According to clotilda Andiensa, CAGEAD coordinator, the action to distribute for free, the condoms and sanitary pads in Njinikom, was timely and fall within the associations objectives.” CAGEAD works to support women and youths. it has as major component, reproductive health education especially, adolescent reproductive health education. We came to Njinikom by choice. we work with the Njinikom council and n the advent of the mayors tournament, we saw it as an opportunity that will bring together so many young boys and girls. Njinikom like eels where still suffers from HIV new infections, female school drop outs because of teenage pregnancies.

We could not have stayed quiet and CAGEAD has its roots from Njinikom and we could not have stated this campaign from somewhere else” she said. On why the particular interest on condoms, clotilda Andiensa, and sound says it’s just an emergency measure.” We are not promoting them to engage into sexual activities but from statistics we have and from what we are observing, it shows that youths today greatly indulge into sex. We also realized that there has been much talk on abstinence and we know that many others do not abstain, so we came for those who cannot abstain. If you can’t abstain, use condom” said CAGEAD coordinator.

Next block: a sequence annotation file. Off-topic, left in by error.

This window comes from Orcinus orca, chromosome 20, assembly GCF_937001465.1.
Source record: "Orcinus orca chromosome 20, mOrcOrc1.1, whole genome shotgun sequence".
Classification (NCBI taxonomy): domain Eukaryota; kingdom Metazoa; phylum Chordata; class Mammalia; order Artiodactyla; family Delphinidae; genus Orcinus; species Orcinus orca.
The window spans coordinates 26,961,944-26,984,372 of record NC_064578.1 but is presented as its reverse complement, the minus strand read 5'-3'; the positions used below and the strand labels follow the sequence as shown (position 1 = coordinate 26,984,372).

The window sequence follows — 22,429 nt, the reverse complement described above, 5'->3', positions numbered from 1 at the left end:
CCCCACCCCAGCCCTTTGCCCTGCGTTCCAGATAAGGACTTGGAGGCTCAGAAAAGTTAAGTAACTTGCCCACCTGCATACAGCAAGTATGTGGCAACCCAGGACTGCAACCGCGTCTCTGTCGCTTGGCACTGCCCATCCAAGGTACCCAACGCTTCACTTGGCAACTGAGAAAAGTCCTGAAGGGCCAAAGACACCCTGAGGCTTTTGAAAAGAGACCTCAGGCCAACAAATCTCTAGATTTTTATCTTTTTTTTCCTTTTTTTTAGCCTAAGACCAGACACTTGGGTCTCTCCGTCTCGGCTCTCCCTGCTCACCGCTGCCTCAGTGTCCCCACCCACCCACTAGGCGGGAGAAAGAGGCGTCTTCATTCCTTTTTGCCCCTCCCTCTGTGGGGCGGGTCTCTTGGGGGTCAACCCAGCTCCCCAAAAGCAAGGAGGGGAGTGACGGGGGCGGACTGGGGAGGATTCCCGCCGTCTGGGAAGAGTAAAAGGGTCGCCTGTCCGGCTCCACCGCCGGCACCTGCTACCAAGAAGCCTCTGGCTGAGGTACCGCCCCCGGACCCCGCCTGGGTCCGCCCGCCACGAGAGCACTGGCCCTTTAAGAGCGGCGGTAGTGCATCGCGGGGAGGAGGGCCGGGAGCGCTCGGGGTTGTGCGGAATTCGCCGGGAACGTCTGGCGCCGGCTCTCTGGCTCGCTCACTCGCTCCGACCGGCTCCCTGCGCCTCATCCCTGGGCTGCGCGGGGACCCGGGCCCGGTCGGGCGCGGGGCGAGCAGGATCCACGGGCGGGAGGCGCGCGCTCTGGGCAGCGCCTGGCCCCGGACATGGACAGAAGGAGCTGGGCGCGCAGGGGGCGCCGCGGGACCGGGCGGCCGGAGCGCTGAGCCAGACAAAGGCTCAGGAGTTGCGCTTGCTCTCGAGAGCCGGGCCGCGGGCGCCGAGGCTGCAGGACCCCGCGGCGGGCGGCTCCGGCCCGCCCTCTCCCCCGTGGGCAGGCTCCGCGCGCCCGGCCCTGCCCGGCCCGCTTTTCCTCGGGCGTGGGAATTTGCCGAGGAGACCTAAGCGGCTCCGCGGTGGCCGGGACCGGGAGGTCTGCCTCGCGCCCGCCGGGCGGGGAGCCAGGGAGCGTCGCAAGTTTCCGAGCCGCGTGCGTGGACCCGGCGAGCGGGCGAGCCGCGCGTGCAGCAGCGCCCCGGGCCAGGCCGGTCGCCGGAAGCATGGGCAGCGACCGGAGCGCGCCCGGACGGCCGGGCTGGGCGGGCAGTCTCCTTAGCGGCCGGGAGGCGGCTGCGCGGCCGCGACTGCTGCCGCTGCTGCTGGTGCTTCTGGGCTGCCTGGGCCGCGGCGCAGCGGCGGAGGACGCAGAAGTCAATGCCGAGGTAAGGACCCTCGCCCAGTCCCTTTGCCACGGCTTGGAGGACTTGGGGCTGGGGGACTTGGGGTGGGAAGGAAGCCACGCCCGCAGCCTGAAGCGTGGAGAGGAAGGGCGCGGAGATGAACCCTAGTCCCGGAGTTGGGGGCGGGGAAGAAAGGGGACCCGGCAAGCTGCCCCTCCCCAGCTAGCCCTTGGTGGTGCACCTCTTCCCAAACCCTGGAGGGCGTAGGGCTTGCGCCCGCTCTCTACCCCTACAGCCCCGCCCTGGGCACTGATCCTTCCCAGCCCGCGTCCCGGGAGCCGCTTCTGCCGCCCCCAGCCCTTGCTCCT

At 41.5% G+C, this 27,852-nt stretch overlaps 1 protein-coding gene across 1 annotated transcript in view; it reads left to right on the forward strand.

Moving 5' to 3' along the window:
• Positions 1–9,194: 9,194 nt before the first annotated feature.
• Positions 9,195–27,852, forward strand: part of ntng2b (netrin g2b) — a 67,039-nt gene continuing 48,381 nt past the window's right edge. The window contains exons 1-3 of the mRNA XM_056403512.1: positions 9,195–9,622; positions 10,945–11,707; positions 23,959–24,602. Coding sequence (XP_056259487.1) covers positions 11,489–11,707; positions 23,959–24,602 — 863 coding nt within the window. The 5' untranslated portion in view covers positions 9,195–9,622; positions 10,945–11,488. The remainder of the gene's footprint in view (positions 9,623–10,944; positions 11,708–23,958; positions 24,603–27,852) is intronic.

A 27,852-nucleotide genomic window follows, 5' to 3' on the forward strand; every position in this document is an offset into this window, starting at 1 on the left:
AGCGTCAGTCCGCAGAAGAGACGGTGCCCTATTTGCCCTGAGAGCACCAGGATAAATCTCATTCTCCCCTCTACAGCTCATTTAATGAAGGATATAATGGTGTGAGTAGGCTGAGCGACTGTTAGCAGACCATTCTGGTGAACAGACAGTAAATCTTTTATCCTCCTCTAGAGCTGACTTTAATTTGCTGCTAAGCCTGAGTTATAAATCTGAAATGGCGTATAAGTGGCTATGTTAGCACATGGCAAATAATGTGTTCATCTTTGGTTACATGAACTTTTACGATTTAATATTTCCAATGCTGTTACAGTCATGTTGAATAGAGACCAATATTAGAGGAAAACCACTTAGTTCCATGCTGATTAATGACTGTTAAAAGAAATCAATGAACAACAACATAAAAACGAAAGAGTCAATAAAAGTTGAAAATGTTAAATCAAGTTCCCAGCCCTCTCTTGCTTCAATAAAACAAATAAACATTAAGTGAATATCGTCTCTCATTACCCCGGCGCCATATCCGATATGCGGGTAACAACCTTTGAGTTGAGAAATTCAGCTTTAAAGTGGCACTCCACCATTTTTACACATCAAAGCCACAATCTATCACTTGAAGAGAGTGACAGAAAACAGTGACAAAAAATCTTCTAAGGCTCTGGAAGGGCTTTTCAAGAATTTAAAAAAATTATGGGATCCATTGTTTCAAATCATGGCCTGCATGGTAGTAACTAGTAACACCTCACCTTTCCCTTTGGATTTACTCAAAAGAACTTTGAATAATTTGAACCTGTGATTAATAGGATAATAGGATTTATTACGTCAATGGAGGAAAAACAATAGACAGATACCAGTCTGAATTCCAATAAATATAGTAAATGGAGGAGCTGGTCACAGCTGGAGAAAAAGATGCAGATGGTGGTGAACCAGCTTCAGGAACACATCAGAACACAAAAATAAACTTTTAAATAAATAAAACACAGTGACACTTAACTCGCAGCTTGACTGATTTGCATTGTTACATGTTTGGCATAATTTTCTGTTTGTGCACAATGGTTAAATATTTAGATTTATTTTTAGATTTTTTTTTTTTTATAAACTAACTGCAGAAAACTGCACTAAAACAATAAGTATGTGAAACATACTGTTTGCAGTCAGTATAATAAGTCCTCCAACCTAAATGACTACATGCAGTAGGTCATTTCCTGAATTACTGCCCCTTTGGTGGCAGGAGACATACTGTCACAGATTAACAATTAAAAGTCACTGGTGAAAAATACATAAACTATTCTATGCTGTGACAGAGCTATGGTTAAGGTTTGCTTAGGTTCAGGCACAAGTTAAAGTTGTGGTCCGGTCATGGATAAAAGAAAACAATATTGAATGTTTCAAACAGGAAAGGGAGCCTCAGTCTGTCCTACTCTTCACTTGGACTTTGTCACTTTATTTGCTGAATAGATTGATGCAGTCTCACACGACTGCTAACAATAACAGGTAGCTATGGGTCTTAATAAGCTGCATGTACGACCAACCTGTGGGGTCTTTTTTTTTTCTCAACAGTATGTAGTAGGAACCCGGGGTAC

CAGEAD volunteers like Eric Mbotiji, Ruth Mbel, Geraldine Neng and Juliet Miami, said working with the youths especially on issues of sexuality is very rewording and interesting.” we want to tell our youth to make informed choices, they need to stay healthy, they need to use these emergency contraceptives. We are in school and we came here to encourage them not to have unwanted pregnancies, for they will make them drop out of school. They hardly use the condoms .some do not even know how to use it. They need to watch against STDs like clymedia which can make them barren for life. They said.to sandra Titi,team captain of Atuilah female team,taking home a saniatary pad will save here the ordeal of buying one and shall have the luxury of using it.coming at a the time schools are opening their doors,CAGEAD authorities believe the pads shall keep most girls at school,bridge the poverty gape for those who cant aford one and better prepares them phsychologically for school.